The UK Is Approaching the Top 10 Secretive Financial Systems According to the Tax Justice Network

The Tax Justice Network (TJN) is known for its work in fighting tax secrecy and tax havens. Recently, the organization reported that the United Kingdom is climbing up higher on its list of tax havens. The country is approaching a spot among the top 10 rankings of secretive financial systems.

The Financial Secrecy Index

This information is based on the most recent version of the Tax Justice Network’s financial secrecy index. That index ranks countries based on their financial sectors, specifically the secretiveness and size of those sectors. The rankings are published every two years.

In the previous rankings, the United Kingdom ranked at number 23, which was relatively high on the list. In the most recent rankings, however, released in February 2020, the country is now in No. 12, out of the total of 133 countries on the list.

The Concerns

The Tax Justice Network did not merely release these new rankings without any commentary. As always, it provided reasoning for the higher positioning of the United Kingdom on its most recent financial secrecy index.

According to TJN, there are some significant concerns about the strategy the UK has in place in the post-Brexit world.

Additionally, John Christensen, the founder and director of the Tax Justice Network, indicated that the ranking of the United Kingdom shows a larger problem. He noted that it raised significant concerns regarding its financial transparency policies after departing from the European Union.

There are specific concerns about the idea of a “Singapore-on-Thames” strategy for the City of London. This could potentially turn the city and the country into a lightly-regulated and low-tax hub for businesses and individuals. This is the exact opposite of what the TJN looks for in terms of transparency.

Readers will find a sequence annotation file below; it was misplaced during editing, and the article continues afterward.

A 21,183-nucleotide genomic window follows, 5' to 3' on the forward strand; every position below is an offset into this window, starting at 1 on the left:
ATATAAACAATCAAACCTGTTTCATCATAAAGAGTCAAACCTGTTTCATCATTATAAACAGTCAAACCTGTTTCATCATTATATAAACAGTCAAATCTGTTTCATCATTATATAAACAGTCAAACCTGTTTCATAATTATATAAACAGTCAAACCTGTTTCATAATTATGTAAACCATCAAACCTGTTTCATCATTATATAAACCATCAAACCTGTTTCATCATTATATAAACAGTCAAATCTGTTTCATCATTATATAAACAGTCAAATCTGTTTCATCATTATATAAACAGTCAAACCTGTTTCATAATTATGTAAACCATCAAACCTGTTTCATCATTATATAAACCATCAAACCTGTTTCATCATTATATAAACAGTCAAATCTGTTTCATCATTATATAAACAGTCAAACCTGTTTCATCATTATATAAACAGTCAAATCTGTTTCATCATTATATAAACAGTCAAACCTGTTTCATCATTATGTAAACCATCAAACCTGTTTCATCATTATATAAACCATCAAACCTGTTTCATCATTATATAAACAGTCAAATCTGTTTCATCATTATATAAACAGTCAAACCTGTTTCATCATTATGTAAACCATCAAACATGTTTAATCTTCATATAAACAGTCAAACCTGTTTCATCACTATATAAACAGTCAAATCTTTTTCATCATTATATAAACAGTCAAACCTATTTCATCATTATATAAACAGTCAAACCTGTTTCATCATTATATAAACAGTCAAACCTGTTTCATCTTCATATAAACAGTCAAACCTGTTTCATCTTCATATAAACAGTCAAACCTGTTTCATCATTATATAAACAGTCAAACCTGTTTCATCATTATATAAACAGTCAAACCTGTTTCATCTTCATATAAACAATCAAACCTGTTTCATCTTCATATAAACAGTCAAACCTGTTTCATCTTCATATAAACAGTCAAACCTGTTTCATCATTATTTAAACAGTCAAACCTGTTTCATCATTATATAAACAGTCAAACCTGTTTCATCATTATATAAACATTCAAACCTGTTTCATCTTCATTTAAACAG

The UK’s rise on the list comes as a sharp contrast to its excellent performance in 2016. Christensen said that the country demonstrated “true world leadership” that year. The UK was the first country that adopted a beneficial ownership register of a public nature for domestic companies. He went on to indicate that the country has undone all of that progress.

Other Reasons for the Poor Performance

According to TJN, the poor performance of the UK on the 2020 rankings is also due to the more rigorous methodology. The previously-mentioned concerns also played a key role, as did historical changes made to the reporting rules regarding the information that multinational corporations must provide on international operations.

The TJN’s Call for Action

In addition to releasing the updated financial secrecy index, the Tax Justice Network called for sanctions against various countries on the list, which ranked highly. Specifically, its call for action focuses on the countries that it says “backslid” in terms of transparency since the evaluation in 2018. This includes the UK as well as the Cayman Islands and the US.

The Tax Justice Network has called for sanctions against these “backsliding” countries. At the same time, it praised the efforts of other countries who have been open and transparent in the financial sector. Those countries that the organization appreciated have taken steps such as sharing information regarding non-resident taxpayers automatically.

What Others Say

It should come as no surprise that an HM Treasury spokesman indicated that there are no new corporate reporting rules that should account for the changed ranking. The spokesman stated that it continues to be part of the global push for tax transparency and to act as a leader in the drive.

Other Rankings of Note

For those interested, the 2020 Tax Justice Network financial secrecy index ratings are as follows: No. 1 Cayman Islands, followed by the US, Switzerland, Hong Kong, and Singapore. Luxembourg is at No. 6, followed by Japan, the Netherlands, the British Virgin Islands, the United Arab Emirates, Guernsey, and the UK.


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